April 29, 2016: Through the inaugural Civic Innovation Awards program, seven projects across Canada have been awarded grants of $10K to $30K to showcase innovative collaborations between cities and post-secondary institutions, announced the J.W. McConnell Family Foundation and jury members today. The awards program, launched last fall as part of the Foundation’s Cities for People and Re-Code initiatives, attracted 150 applicants. Jury members believe that the final winners’ ideas could also be applied in other cities across Canada.
“The projects selected show real potential to bring about positive change,” said Stephen Huddart, President and CEO of the McConnell Foundation. “We’re delighted with the strength of the applications overall, and very hopeful that collaborations between cities, post-secondary institutions and other civic organizations are going to keep growing in impact and scale.”
Jurors were looking for projects that were highly innovative, and defined innovation to mean any “initiative, product, process or program that profoundly changes the basic routines, resource and authority flows or beliefs of any social system.” The winning projects are based out of Iqaluit, Vancouver, Montreal, Calgary, Guelph, and Toronto. The grand-prize winner calls for the creation of a Northern Innovation Hub for Iqaluit. The project seeks to solve two problems in one go: taking disused sea shipping containers that litter the coast and repurposing them to provide badly needed commercial and residential space.
In addition to recognizing the work of the winners, the Foundation will be inviting them to the New Cities Summit in Montreal this June to connect with other like-minded global urban innovators.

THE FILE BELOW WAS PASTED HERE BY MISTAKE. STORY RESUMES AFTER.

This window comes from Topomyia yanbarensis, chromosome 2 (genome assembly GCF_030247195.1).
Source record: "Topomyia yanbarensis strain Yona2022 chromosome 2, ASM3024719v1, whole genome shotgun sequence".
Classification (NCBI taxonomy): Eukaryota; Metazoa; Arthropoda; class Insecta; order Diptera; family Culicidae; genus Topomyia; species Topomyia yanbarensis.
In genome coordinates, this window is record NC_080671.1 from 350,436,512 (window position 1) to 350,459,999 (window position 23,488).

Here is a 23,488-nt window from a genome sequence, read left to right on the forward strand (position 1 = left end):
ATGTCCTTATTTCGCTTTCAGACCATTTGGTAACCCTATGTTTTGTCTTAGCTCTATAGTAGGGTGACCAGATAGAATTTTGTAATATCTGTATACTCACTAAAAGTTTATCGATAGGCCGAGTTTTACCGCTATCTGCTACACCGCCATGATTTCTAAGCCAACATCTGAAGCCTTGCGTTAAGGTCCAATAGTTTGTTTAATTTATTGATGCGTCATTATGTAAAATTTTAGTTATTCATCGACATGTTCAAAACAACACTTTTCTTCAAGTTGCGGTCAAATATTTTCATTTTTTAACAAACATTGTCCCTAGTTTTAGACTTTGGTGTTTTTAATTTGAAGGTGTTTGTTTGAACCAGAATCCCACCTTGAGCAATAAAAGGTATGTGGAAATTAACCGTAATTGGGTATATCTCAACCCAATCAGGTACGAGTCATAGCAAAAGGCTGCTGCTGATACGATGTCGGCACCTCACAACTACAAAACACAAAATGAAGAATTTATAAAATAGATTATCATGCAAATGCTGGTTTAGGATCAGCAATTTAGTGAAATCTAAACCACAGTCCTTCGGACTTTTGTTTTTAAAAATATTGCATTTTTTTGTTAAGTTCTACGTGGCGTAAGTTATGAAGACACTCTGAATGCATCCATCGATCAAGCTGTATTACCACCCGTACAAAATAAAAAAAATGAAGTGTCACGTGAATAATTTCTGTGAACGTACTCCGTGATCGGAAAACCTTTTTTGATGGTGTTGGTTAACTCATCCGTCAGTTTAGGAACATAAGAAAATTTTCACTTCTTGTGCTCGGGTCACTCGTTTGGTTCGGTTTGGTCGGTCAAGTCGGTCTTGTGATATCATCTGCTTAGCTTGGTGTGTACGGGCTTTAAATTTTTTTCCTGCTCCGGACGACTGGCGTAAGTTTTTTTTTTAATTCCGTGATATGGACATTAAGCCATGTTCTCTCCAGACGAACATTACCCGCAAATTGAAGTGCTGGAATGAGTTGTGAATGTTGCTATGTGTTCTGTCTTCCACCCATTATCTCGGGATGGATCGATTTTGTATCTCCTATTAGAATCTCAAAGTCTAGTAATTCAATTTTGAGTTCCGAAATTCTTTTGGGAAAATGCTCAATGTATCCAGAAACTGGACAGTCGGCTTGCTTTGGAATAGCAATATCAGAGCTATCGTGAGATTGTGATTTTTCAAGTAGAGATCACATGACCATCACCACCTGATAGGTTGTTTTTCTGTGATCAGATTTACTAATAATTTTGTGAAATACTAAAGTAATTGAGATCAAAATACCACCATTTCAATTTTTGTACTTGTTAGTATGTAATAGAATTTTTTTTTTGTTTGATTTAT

These are the winning projects:
Grand Prize Winner ($30K): Northern Innovation Hub
City: Iqaluit, Nunavut | Post-secondary partner: Enactus at University of Ottawa | Community Partners: SeaCans Development ltd., Kakivak Association, Carrefour Nunavut, Inspire Nunavut
This project seeks to solve two problems in one go: taking disused sea shipping containers that litter the local coastline and repurposing them to provide badly needed commercial and residential space. The aim is that the Northern Innovation Hub become the catalyst for further change in Iqaluit, where the city is in need for a space to facilitate the planning that is required for adaptation to the increasing local urbanization.
Second Prize Winner ($20K): Local Economic Development Lab
City: Vancouver | Post-secondary partner: Simon Fraser University (RADIUS) | Community Partner: Ecotrust
In Vancouver’s Downtown Eastside, more than 60% of residents depend on Income Assistance and informal work. The Local Economic Development Lab (LEDlab), will build, test and scale practices that put money in the pockets of local residents and increase local ownership of neighbourhood assets.
Second Prize Winner ($20K): MR-63
City: Montreal |Post-secondary partner: HEC Montréal (University of Montreal), Morin Bordeleau brothers, Rayside Labossiere Architect | Community Partner: Quartier de l’innovation